And... Pop Tarts once in a while for dinner won't kill em! My two cents :) Good Luck!!

Jen B said...

Mealtimes are most parents nightmare so what you're dealing with is nothing new - and when you figure out how to deal with it - patent it - you'll make millions. A few things I have learned. Don't have dessert right after dinner. Kids should be full of dinner after dinner, not saving room for sweets. This also allows you to get more good stuff in - as well as a treat - at snack time. My kids have to have a yoghurt before they can have any other snack at bedtime then IF they have had a good dinner they can have a small special snack.
Only put on their plates what you actually expect them to eat. Be very reasonable with your portion sizes. They can alwasy ask for more and if they eat it all - celebrate.
I agree with you about the two meals thing. I sort-of do it sometimes - I will cook the adults fresh fish and the boys (as healthy as I can find) breaded fish. Pick your battles.
Use sauces and dips for meat and veggies. Kids learn quick that you can cover up the taste with lots of ranch, cheese cause, ketchup or apple sauce. Allow for a "no thank you" portion. They have to try everything on their plate. They say kids have to try some things up to 8 times before they "like" it.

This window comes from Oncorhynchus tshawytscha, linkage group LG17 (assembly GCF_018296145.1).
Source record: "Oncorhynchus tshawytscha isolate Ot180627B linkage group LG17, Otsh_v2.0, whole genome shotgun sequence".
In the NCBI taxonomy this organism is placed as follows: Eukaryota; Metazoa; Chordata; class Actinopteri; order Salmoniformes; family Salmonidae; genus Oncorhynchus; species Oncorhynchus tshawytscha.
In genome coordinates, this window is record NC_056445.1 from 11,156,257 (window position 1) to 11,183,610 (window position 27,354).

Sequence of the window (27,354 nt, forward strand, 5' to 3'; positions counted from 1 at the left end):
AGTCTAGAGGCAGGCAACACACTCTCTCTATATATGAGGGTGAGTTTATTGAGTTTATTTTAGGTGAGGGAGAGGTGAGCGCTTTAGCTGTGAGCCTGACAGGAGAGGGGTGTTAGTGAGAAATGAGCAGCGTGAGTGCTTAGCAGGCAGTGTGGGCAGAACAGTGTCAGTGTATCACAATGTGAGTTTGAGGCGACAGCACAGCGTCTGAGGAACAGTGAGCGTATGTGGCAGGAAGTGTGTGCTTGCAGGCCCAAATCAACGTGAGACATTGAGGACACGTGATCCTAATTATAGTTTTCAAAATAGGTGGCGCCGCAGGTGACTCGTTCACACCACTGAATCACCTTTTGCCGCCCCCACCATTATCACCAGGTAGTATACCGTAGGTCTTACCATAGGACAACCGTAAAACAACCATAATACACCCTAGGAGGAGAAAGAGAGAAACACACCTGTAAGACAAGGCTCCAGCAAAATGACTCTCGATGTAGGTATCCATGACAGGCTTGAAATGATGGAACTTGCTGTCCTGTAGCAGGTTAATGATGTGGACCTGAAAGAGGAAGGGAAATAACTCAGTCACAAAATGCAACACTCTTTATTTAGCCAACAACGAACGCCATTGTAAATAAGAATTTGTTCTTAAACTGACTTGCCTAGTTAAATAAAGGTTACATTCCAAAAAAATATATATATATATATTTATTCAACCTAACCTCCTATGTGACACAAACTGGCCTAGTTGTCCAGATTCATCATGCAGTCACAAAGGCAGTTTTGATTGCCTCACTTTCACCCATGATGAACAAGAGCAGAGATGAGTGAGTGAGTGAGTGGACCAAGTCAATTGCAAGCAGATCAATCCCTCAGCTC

Remind them - calmly - that it is hurtful and rude to say "I dont' like" and they are free to pick out the mushrooms/onions/chunks of tomato/etc.
Last but not least, have an incentive to get dinner done. When dinner is done we will...and when the first child is done get up and start whatever it is. I have friends who put a time limit on dinner - child has 30 minutes to eat dinner - and then the plate is removed and they are only allowed a healthy snack at bedtime.
This is a tough one because you want your kids to be healthy and eat well but the battle at meal time is unhealthy all on its own.
*sigh* As I said...let me know if you find the solution...I have these same battles with my 6 and 8 year olds and I have parented them their entire lives...and I agree - Pop Tarts won't kill them. :)